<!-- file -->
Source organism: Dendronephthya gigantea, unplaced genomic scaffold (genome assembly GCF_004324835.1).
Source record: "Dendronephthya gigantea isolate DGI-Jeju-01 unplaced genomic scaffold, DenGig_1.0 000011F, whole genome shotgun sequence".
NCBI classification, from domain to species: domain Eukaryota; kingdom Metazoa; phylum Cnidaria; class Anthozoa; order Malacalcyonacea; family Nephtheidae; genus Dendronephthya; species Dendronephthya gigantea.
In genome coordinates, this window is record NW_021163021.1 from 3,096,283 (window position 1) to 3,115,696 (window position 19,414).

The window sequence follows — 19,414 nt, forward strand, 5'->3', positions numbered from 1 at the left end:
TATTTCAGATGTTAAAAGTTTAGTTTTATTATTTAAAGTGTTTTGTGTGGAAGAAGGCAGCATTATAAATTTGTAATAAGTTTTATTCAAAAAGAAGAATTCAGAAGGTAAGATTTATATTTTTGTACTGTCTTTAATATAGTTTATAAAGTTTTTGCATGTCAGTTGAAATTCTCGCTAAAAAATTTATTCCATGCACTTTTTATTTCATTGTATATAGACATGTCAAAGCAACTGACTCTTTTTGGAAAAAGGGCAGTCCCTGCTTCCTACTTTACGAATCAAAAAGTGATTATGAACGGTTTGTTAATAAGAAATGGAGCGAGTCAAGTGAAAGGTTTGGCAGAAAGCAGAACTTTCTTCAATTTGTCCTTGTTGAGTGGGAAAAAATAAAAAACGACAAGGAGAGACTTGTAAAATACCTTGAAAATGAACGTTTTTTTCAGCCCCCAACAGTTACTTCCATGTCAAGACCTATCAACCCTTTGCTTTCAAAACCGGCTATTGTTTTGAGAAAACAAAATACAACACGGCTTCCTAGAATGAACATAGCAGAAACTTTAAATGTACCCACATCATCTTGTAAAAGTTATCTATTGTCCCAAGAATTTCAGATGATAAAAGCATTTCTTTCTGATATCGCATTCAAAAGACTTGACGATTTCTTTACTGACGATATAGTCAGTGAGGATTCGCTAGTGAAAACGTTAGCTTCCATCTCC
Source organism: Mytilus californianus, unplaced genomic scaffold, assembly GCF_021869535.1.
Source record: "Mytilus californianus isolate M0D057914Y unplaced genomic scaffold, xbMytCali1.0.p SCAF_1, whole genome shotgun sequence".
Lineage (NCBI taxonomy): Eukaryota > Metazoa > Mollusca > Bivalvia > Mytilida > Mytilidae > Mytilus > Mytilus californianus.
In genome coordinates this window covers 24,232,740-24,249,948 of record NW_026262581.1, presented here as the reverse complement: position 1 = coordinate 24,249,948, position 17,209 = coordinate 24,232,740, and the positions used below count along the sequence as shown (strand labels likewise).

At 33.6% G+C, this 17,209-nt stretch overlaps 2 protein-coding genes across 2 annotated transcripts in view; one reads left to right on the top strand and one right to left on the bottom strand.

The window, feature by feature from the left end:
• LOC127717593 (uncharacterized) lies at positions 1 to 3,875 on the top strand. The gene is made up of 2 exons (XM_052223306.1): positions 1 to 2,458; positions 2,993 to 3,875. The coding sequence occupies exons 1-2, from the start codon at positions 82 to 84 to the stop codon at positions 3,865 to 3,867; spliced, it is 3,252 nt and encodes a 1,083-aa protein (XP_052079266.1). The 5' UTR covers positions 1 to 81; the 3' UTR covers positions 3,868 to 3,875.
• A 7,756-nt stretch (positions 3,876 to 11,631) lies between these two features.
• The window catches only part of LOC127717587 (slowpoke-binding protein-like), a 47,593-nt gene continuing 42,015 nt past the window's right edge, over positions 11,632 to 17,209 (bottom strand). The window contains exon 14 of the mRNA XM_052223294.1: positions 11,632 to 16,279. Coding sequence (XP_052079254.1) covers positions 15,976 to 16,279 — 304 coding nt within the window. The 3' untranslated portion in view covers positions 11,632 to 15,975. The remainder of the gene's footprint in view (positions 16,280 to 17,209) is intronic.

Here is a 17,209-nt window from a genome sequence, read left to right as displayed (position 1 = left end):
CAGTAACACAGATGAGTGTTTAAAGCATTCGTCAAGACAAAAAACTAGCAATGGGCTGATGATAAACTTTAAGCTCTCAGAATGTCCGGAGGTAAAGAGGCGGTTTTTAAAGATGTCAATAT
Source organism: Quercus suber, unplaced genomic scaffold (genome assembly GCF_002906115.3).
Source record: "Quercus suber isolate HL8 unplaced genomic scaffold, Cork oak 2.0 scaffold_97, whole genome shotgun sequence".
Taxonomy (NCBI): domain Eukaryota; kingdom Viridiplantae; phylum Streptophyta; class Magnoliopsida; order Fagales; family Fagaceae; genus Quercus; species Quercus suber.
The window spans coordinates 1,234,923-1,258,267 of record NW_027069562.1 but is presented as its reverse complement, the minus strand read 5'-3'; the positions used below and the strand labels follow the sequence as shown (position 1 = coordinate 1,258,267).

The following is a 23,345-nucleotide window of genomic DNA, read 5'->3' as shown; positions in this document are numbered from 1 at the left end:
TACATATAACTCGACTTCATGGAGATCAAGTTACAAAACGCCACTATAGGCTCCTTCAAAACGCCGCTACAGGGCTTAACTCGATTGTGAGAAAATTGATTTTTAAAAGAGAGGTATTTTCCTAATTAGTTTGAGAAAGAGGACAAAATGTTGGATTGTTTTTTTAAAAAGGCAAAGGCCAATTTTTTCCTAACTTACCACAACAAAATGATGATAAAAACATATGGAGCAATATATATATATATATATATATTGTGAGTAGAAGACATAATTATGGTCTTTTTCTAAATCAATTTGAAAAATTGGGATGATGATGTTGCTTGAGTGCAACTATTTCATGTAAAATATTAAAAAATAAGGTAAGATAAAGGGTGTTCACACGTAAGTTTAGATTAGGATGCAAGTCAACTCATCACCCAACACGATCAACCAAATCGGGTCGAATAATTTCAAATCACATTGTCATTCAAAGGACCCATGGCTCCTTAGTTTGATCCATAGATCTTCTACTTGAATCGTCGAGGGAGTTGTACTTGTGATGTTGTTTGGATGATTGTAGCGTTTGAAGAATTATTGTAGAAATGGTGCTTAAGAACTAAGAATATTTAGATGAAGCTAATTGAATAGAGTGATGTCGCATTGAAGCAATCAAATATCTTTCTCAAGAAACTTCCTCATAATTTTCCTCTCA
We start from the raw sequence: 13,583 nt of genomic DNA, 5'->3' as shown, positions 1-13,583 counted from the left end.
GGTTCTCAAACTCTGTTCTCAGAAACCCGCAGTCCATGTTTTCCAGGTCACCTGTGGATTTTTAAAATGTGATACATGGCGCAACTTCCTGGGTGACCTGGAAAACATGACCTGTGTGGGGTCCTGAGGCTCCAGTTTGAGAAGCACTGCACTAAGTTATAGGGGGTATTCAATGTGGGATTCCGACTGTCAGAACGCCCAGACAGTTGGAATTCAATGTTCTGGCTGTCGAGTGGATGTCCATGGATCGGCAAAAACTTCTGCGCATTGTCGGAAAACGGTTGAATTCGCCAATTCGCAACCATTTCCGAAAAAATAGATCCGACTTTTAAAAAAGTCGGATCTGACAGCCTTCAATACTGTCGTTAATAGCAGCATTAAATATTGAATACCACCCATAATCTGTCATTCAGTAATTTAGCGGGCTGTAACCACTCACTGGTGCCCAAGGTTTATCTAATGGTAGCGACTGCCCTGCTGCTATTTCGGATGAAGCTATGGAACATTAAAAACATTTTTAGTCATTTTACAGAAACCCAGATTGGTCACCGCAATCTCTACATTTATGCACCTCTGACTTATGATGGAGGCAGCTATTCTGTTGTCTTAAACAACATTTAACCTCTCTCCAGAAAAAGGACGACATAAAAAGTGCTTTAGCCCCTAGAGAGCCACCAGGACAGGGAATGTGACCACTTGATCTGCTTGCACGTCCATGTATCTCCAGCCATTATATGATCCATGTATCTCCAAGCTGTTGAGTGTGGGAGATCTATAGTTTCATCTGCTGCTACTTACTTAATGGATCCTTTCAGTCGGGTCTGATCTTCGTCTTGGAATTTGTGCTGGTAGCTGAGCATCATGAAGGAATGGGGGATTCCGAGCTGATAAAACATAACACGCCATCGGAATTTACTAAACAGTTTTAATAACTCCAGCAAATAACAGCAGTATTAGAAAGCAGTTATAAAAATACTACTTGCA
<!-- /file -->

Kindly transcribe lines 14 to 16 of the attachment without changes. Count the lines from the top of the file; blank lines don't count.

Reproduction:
• A 7,756-nt stretch (positions 3,876 to 11,631) lies between these two features.
• The window catches only part of LOC127717587 (slowpoke-binding protein-like), a 47,593-nt gene continuing 42,015 nt past the window's right edge, over positions 11,632 to 17,209 (bottom strand). The window contains exon 14 of the mRNA XM_052223294.1: positions 11,632 to 16,279. Coding sequence (XP_052079254.1) covers positions 15,976 to 16,279 — 304 coding nt within the window. The 3' untranslated portion in view covers positions 11,632 to 15,975. The remainder of the gene's footprint in view (positions 16,280 to 17,209) is intronic.

Here is a 17,209-nt window from a genome sequence, read left to right as displayed (position 1 = left end):